View details for DOI 10.1016/j.jbi.2021.103802
View details for PubMedID 33965640
Learning from past respiratory infections to predict COVID-19 Outcomes: A retrospective study.
Journal of medical Internet research
In the clinical care of well-established diseases, randomized trials, literature and research are supplemented by clinical judgment to understand disease prognosis and inform treatment choices. In the void created by a lack of clinical experience with COVID-19, Artificial Intelligence (AI) may be an important tool to bolster clinical judgment and decision making. However, lack of clinical data restricts the design and development of such AI tools, particularly in preparation of an impending crisis or pandemic.This study aimed to develop and test the feasibility of a 'patients-like-me' framework to predict COVID-19 patient deterioration using a retrospective cohort of similar respiratory diseases.Our framework used COVID-like cohorts to design and train AI models that were then validated on the COVID-19 population. The COVID-like cohorts included patients diagnosed with bacterial pneumonia, viral pneumonia, unspecified pneumonia, influenza, and acute respiratory distress syndrome (ARDS) from an academic medical center, 2008-2019. Fifteen training cohorts were created using different combinations of the COVID-like cohorts with the ARDS cohort for exploratory purpose. Two machine learning (ML) models were developed, one to predict invasive mechanical ventilation (IMV) within 48 hours for each hospitalized day, and one to predict all-cause mortality at the time of admission. Model performance was assessed using the area under the receiver operating characteristic curve (AUC), sensitivity, specificity, positive predictive value (PPV), and negative predictive value (NPV). We established model interpretability by calculating SHapley Additive exPlanations (SHAP) scores to identify important features.Compared to the COVID-like cohorts (n=16,509), the COVID-19 hospitalized patients (n=159) were significantly younger, with a higher proportion of Hispanic ethnicity, lower proportion of smoking history and fewer comorbidities (P <0.001). COVID-19 patients had a lower IMV rate (15.1 vs 23.2, P=0.016) and shorter time to IMV (2.9 vs 4.1, P <0.001) compared to the COVID-like patients. In the COVID-like training data, the top models achieved excellent performance (AUV > 0.90). Validating in the COVID-19 cohort, the best performing model of predicting IMV was the XGBoost model (AUC: 0.826) trained on the viral pneumonia cohort. Similarly, the XGBoost model trained on all four COVID-like cohorts without ARDS achieved the best performance (AUC: 0.928) in predicting mortality. Important predictors included demographic information (age), vital signs (oxygen saturation), and laboratory values (white blood count, cardiac troponin, albumin, etc.). Our models suffered from class imbalance, that resulted in high negative predictive values and low positive predictive values.We provided a feasible framework for modeling patient deterioration using existing data and AI technology to address data limitations during the onset of a novel, rapidly changing pandemic.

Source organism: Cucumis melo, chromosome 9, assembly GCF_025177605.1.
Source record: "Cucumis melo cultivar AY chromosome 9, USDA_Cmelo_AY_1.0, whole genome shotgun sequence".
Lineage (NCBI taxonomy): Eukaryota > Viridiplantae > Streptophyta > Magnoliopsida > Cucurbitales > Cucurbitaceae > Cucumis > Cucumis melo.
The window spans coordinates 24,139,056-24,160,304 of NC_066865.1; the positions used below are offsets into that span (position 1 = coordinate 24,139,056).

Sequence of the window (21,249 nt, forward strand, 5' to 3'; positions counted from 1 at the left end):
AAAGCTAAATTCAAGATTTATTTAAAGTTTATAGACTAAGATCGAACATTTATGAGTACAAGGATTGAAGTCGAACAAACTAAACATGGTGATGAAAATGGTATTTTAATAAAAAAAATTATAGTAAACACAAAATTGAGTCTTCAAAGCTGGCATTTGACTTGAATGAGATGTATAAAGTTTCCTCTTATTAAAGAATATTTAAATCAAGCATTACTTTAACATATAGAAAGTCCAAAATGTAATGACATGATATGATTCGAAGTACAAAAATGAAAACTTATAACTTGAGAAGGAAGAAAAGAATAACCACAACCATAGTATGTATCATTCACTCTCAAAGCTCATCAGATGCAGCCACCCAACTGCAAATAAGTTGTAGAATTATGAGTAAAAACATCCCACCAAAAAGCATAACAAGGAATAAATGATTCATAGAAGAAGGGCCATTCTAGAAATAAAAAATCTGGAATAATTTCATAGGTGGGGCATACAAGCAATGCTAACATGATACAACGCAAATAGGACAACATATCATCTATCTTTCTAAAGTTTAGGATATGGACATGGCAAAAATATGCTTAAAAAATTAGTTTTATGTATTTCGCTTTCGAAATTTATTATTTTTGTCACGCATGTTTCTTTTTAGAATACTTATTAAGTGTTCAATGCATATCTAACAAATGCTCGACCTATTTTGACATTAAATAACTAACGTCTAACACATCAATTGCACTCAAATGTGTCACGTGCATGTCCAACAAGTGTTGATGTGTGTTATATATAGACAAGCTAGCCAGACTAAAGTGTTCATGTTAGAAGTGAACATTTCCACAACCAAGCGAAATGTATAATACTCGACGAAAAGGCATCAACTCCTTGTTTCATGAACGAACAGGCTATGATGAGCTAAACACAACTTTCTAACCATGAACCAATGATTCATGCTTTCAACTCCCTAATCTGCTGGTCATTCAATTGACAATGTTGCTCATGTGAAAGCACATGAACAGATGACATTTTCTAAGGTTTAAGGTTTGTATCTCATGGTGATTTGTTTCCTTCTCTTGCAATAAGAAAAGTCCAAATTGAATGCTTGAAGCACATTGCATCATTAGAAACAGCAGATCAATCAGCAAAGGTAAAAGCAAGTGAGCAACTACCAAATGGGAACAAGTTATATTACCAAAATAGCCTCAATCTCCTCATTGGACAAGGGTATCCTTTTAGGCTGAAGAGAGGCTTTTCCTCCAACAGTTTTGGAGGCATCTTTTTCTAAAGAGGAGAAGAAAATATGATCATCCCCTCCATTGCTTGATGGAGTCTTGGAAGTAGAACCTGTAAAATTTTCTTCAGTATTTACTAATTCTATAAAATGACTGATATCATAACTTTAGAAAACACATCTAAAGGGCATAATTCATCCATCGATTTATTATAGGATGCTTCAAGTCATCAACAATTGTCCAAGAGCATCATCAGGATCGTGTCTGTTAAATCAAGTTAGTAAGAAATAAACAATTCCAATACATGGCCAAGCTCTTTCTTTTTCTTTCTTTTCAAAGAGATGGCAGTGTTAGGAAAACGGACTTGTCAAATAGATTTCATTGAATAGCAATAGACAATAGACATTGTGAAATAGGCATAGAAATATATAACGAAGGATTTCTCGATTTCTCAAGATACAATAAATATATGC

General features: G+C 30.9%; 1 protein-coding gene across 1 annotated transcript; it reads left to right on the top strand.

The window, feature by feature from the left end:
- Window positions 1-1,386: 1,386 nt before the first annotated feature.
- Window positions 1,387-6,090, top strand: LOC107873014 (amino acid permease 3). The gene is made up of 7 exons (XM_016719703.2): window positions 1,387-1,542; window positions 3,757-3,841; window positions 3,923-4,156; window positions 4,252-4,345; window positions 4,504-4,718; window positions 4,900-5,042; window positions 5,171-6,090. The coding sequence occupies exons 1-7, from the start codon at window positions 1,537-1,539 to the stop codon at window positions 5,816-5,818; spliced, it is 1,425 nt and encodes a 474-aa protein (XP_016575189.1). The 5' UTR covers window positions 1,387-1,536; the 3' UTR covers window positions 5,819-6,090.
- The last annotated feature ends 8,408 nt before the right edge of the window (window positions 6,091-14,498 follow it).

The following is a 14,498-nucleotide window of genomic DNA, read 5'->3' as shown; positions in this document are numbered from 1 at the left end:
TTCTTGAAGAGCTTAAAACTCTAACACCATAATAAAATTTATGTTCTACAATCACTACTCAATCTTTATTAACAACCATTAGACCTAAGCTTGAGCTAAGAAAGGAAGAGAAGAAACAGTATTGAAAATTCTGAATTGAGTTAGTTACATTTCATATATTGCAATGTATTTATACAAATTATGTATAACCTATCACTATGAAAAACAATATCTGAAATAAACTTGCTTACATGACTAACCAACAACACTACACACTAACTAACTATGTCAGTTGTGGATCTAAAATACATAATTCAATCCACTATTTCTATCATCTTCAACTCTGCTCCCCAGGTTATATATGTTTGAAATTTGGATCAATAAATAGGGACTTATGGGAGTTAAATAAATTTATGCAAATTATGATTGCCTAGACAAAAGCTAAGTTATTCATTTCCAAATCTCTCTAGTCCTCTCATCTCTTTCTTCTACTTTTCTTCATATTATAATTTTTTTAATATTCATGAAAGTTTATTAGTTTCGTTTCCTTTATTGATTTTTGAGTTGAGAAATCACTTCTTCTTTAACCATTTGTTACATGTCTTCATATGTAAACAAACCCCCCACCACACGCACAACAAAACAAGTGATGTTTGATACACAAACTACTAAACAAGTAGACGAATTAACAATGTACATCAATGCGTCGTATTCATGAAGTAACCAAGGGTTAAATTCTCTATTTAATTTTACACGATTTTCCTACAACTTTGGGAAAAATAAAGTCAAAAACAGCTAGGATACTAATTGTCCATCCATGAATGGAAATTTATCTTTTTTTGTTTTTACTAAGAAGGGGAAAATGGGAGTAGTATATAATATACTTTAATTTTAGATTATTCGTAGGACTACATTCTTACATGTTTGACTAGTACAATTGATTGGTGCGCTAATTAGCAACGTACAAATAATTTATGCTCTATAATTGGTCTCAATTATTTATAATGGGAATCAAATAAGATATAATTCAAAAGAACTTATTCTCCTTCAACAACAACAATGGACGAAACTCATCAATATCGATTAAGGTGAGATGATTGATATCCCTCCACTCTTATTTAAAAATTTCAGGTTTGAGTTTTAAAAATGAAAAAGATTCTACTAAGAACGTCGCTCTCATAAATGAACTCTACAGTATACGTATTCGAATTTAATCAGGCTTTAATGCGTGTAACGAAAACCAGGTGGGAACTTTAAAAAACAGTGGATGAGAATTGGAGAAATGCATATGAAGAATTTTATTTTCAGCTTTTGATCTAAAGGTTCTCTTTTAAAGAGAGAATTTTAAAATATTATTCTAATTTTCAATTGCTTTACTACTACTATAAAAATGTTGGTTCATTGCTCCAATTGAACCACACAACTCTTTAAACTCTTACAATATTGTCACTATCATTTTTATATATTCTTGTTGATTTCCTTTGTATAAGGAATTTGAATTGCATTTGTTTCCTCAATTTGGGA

View details for DOI 10.2196/23026
View details for PubMedID 33534724